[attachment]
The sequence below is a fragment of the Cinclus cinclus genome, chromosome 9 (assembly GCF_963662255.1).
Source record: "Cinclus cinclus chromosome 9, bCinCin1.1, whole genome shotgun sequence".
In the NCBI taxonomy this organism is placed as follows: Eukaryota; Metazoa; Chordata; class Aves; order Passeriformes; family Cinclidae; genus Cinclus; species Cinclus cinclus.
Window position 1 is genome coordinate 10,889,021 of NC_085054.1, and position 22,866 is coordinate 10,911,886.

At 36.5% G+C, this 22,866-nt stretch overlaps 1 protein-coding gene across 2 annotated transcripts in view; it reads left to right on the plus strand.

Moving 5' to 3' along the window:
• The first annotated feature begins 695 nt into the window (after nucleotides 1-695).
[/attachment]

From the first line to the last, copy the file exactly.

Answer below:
The sequence below is a fragment of the Cinclus cinclus genome, chromosome 9 (assembly GCF_963662255.1).
Source record: "Cinclus cinclus chromosome 9, bCinCin1.1, whole genome shotgun sequence".
In the NCBI taxonomy this organism is placed as follows: Eukaryota; Metazoa; Chordata; class Aves; order Passeriformes; family Cinclidae; genus Cinclus; species Cinclus cinclus.
Window position 1 is genome coordinate 10,889,021 of NC_085054.1, and position 22,866 is coordinate 10,911,886.

At 36.5% G+C, this 22,866-nt stretch overlaps 1 protein-coding gene across 2 annotated transcripts in view; it reads left to right on the plus strand.

Moving 5' to 3' along the window:
• The first annotated feature begins 695 nt into the window (after nucleotides 1-695).